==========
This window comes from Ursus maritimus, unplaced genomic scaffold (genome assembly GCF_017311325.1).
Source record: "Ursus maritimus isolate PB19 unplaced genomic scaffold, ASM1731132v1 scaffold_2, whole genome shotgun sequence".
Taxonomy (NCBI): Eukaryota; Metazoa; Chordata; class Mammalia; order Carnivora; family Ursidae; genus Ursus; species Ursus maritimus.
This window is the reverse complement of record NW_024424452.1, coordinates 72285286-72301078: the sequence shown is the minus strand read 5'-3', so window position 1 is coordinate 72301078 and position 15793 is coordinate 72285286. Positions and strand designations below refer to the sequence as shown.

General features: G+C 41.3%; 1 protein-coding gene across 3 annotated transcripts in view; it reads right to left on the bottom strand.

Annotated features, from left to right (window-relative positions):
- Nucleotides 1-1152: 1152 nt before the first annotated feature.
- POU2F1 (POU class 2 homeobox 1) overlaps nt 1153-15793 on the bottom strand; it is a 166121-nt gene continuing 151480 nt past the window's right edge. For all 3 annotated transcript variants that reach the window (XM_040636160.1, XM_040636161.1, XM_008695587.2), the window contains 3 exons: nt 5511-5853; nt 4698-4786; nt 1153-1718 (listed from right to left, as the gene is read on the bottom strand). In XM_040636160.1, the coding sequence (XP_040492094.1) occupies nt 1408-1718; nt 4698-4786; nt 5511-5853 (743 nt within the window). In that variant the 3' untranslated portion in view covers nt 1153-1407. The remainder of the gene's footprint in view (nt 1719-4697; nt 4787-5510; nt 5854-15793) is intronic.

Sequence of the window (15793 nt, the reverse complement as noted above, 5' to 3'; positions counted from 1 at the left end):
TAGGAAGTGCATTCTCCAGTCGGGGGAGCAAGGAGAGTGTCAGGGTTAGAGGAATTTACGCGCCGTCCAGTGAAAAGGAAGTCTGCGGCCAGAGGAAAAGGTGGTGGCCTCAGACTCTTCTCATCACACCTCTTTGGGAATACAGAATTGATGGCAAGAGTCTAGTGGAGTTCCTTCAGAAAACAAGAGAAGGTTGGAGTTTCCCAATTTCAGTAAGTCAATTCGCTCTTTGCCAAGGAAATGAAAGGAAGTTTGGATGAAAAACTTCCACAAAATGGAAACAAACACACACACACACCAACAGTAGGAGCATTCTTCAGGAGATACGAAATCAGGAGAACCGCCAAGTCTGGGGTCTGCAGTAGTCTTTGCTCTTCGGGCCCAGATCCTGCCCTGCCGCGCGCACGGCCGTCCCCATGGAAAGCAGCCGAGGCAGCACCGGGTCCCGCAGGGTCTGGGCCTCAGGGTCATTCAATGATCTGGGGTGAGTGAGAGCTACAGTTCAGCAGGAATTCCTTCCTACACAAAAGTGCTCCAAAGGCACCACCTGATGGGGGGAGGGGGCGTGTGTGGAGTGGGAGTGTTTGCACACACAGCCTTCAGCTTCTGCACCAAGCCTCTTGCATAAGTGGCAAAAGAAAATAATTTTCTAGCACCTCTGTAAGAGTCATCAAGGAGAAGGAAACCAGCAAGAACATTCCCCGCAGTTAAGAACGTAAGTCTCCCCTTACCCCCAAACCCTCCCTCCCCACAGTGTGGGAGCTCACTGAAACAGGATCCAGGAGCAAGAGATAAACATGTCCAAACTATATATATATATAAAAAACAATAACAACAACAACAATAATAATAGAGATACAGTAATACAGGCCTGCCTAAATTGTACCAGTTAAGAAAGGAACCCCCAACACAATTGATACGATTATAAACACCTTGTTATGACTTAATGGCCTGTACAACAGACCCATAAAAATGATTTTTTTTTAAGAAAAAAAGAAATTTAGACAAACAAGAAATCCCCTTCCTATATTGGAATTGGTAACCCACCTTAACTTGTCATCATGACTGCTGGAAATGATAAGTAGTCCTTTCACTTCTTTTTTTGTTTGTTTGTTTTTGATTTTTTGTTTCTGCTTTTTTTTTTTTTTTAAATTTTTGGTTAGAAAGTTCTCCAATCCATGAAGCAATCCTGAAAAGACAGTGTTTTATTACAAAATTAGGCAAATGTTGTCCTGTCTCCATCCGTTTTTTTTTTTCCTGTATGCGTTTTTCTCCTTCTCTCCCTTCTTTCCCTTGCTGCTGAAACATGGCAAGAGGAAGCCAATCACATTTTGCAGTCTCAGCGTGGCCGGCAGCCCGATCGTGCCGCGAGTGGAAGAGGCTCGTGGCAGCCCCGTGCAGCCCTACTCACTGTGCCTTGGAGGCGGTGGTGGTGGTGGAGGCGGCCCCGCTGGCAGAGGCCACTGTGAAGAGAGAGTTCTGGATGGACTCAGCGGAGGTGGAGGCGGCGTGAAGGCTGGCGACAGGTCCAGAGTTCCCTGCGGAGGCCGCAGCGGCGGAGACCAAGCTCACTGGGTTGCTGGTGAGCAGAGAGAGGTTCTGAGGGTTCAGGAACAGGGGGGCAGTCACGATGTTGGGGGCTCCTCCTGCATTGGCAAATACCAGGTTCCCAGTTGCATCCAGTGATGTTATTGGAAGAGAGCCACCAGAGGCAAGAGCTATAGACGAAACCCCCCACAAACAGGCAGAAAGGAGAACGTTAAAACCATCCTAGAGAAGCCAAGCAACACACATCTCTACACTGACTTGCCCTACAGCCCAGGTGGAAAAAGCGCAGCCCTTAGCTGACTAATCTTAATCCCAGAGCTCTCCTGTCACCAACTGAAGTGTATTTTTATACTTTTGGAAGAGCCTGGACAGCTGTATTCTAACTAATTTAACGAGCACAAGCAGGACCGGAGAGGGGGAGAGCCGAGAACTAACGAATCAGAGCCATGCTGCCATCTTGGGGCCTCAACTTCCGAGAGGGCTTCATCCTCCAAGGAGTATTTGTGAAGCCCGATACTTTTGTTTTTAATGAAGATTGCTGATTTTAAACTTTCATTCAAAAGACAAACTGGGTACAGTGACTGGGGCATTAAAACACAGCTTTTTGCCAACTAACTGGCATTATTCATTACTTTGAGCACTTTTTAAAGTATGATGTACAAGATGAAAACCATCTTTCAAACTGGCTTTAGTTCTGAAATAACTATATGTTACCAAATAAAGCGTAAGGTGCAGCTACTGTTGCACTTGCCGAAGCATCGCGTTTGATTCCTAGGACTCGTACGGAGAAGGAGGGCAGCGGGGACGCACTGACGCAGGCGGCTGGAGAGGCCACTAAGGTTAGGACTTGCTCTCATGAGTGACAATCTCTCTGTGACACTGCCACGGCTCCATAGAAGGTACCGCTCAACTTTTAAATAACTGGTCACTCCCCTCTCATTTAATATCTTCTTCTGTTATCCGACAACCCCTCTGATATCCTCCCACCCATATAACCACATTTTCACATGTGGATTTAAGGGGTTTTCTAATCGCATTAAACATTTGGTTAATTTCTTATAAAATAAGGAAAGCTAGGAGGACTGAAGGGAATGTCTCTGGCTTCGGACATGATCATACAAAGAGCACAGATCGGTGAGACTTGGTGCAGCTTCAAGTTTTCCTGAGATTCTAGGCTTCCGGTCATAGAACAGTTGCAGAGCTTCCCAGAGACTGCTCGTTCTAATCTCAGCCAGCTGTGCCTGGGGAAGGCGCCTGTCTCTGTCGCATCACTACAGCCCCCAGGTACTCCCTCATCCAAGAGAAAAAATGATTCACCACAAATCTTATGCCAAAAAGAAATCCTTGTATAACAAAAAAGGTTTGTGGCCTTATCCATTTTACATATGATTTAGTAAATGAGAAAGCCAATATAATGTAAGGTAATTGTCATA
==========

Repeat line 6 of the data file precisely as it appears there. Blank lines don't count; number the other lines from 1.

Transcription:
Annotated features, from left to right (window-relative positions):